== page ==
Why write?

For years, in all sorts of conversations, all sorts of people told me I should write my life story in a book. Perhaps they were suggesting this because a book silently sits on a shelf and gathers dust. It is much easier to ignore than a living, breathing, speaking, shameless agitator. I have read a few memoirs, many biographies, and several autobiographies. Not all of them were by famous people. Several of them became famous after their memoirs became bestsellers. I don’t hold any illusions of grandeur on that account. I’m not from the right demographic. I was born at the peak of the baby boom, in a lily white suburb in middle America to parents who met in law school, the youngest of four children: two girls, two boys, evenly spaced, two years apart each, boy, girl, girl, boy.

My Great Grandma Ingham in her parlor. Cranford Williams Ingham’s mother.

My folks came from very different backgrounds. My mom grew up in a small town in Wisconsin until she was about eight, when they moved to Edina, the new, rich suburb of Minneapolis. They had live-in maids and nannies all through the Great Depression. Her father, my first namesake, Cranford Williams Ingham, was an executive with State Farm Insurance. Cran considered himself to be a very proper man. He smoked a pipe, was Episcopalian; to say he was thrifty would be a major understatement. He couldn’t bear to watch or listen to children eat, so he made my mom and her younger brother, my uncle Pete (Cranford Arthur Ingham) stay in the kitchen with the help to eat. They received quite an education on the ways of the world from the help. By the time I was born in June of 1955, Cran had married his third wife, Wathena Meyers Ingham, who we all called “Aunt Wathena”. She had been one of my dad’s legal secretary’s and my folks set her up on a blind date with grandpa, and they got married within the year, and it lasted until they died, he in 1977, she a couple of decades later. Aunt Wathena became my godmother at my infant baptism in the Episcopal Church.

Cran divorced my grandma, Jane Edith LeMay Ingham. She suffered depression and was alcoholic. Of course, Cran was also alcoholic, but he was higher functioning. Jane’s mother was a nasty woman who destroyed both of her daughter’s marriages and lives by never accepting their husbands and always saying terrible things about them and setting up impossible situations, etc. It was so bad that before my older brother was born, my mom told our great- grandmother that we would never know that she was related to us. She had ruined her daughters’ lives and damaged her grandchildren’s lives. She was not going to have a shot at another generation. My mom was good to her word. As it turned out, we did meet her once without knowing who she was. We did not find out that we had a living great-grandmother until we went to her funeral in Menomenie, WI, in 1969. It turns out, she had outlived both of her daughters, so it fell to my mom to make the arrangements. We stopped by the funeral home on our way out to Ohio to visit my dad’s mom. The place was empty for the visitation. I wandered into another room. It was set up with an old man half sitting up in an open casket for a viewing. That was the first time I saw a corpse. I hung out alone there with him until it was time to go. It was more comfortable than with my family and the closed casket in the next room.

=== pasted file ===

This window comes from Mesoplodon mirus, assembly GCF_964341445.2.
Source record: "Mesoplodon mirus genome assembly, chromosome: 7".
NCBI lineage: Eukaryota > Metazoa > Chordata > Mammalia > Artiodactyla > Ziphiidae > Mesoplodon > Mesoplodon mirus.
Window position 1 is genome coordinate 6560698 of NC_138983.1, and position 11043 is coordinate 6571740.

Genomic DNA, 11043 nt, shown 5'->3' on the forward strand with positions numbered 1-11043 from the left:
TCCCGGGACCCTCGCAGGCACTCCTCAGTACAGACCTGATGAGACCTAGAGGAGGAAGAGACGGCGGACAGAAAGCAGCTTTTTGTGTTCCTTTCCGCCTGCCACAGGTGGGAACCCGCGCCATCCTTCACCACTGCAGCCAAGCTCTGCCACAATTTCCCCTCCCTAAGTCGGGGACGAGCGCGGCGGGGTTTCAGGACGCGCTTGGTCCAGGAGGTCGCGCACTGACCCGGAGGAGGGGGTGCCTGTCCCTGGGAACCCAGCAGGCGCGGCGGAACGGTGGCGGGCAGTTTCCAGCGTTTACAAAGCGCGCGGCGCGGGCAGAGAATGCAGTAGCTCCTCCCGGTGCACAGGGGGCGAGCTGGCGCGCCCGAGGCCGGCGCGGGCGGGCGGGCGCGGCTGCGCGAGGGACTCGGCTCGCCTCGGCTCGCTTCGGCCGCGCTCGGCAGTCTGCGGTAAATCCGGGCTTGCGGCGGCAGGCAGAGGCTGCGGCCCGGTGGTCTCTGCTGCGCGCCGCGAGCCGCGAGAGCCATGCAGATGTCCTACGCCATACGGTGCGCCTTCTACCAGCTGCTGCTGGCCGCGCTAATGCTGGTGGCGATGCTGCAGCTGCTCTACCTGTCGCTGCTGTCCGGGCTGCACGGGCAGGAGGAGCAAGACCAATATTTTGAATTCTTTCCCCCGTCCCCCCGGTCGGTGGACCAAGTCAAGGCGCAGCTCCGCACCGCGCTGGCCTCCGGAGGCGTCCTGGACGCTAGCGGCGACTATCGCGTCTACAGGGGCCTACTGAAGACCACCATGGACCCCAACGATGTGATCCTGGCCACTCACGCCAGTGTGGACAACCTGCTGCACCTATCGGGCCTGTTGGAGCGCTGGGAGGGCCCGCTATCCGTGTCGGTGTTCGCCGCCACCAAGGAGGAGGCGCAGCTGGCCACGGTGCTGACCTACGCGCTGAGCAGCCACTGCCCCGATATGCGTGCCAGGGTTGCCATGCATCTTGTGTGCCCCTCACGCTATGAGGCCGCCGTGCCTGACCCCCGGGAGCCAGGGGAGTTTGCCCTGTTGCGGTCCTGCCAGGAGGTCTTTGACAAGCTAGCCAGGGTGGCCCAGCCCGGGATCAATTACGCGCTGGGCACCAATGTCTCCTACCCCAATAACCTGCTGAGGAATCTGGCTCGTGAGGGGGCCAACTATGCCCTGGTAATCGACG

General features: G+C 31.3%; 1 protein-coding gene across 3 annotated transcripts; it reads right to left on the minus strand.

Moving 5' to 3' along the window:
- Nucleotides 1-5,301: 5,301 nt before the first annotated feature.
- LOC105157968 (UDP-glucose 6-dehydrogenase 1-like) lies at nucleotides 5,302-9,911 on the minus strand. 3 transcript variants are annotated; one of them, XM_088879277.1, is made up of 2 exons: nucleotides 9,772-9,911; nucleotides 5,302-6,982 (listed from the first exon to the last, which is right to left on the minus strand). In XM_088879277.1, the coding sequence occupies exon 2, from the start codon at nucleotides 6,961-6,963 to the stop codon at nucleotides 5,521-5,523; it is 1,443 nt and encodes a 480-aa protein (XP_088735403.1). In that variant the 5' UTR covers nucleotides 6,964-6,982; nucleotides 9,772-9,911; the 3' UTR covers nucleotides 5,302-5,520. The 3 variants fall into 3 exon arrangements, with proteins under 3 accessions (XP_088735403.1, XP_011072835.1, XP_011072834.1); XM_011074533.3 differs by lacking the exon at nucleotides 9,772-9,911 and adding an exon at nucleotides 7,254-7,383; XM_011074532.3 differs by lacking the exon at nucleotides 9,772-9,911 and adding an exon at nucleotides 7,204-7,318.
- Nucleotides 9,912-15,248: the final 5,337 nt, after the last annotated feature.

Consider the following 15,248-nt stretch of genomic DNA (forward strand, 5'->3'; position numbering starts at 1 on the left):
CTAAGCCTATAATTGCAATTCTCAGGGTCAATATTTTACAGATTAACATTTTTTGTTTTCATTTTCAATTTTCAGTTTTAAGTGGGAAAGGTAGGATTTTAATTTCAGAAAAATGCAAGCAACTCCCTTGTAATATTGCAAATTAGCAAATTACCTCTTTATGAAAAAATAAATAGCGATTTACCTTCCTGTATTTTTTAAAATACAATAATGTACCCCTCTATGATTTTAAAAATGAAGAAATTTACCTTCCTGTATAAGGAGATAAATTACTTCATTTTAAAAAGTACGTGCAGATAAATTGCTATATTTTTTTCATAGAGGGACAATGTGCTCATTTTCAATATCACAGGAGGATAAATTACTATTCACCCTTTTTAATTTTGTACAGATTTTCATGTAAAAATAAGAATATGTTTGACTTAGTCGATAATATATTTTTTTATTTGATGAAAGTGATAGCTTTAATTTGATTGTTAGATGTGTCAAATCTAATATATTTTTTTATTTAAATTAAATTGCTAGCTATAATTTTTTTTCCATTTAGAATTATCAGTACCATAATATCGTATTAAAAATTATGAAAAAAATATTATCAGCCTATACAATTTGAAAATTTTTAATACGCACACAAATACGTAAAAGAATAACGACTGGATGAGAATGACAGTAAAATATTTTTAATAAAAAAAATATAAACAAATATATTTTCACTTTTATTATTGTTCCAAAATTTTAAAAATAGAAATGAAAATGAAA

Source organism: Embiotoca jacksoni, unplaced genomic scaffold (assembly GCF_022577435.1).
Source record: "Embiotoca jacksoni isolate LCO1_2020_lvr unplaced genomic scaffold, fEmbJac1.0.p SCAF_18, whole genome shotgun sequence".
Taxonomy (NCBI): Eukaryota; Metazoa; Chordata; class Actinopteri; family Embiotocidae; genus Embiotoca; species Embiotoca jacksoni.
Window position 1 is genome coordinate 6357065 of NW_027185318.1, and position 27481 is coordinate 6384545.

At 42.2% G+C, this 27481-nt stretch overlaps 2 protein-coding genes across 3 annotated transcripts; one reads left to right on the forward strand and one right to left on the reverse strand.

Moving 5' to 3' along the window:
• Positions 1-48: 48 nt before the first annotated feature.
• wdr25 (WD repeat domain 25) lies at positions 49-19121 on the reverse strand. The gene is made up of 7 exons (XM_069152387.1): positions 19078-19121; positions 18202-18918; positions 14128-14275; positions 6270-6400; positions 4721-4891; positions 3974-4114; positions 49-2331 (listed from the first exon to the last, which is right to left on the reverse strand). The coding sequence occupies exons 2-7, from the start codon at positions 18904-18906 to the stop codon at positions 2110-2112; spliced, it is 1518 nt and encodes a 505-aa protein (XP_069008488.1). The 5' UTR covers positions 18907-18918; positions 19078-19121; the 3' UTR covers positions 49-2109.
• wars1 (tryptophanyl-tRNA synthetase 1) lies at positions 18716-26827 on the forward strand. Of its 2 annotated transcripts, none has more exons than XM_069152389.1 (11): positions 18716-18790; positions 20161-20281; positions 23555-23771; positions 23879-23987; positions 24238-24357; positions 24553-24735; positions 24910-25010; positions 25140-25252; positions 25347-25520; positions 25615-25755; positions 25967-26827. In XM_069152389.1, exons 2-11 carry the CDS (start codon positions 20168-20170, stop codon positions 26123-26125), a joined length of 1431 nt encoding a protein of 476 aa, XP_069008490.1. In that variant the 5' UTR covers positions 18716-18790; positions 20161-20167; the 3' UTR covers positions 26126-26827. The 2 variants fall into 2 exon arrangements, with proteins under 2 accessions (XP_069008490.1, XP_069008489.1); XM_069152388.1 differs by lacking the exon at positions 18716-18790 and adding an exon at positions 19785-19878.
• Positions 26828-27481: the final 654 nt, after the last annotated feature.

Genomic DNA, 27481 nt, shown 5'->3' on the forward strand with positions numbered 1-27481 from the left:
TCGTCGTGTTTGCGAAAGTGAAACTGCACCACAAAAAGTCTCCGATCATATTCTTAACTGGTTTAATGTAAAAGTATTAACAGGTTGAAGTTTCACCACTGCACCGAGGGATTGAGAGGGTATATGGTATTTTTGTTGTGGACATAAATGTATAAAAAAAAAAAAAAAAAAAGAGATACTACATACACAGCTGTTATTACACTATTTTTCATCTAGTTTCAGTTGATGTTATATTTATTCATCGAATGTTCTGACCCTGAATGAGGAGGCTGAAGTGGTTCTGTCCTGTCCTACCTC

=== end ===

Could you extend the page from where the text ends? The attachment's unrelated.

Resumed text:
We proceeded from there to Racine, WI, to pick up my dad’s older sister, Aunt Betty Lund. We continued on to Youngstown, Ohio, to visit my dad’s mother, Mae Wise Coulter, in a convalescent home. She would come home again, once after that to her house that she shared with her longtime boarder and housemate, Aunt Phoebe. Mae was Holiness Methodist, but not fanatical about it. She was a practical woman. Her husband, Joseph “Freeman” Coulter, was an atheist, or as they called them back then a “free thinker”. No one called him by his name. they called him Free or Freeman. He was an auto mechanic. He loved his work. He liked his drink. He worked hard. He made decent money all during the Depression. He managed the business and brought the profit home for Mae to manage. Mae gardened and had a little Upjohn business on the side as well. During the Depression, Mae was always sending one or another of the four children out the door with meals and sacks of produce, sometimes with envelopes of cash included to various neighbors who had fallen on hard times. At any given time, they were supporting two or three other families. They were wearing threadbare clothes and going with very little to do it. Free was happy working. As long as dinner was on the table; his work uniform was laundered; his lunches were packed and he had a bit for the pub on Friday night, he was happy as a clam. Times were tough on everyone. From the stories my dad, his sisters and brother told, I think the Great Depression was the happiest times there were in America! And they seemed to be much happier for those who were sharing than for those who were not.

The stories families tell shape the lives of the people raised in those families. Some of the stories are true.

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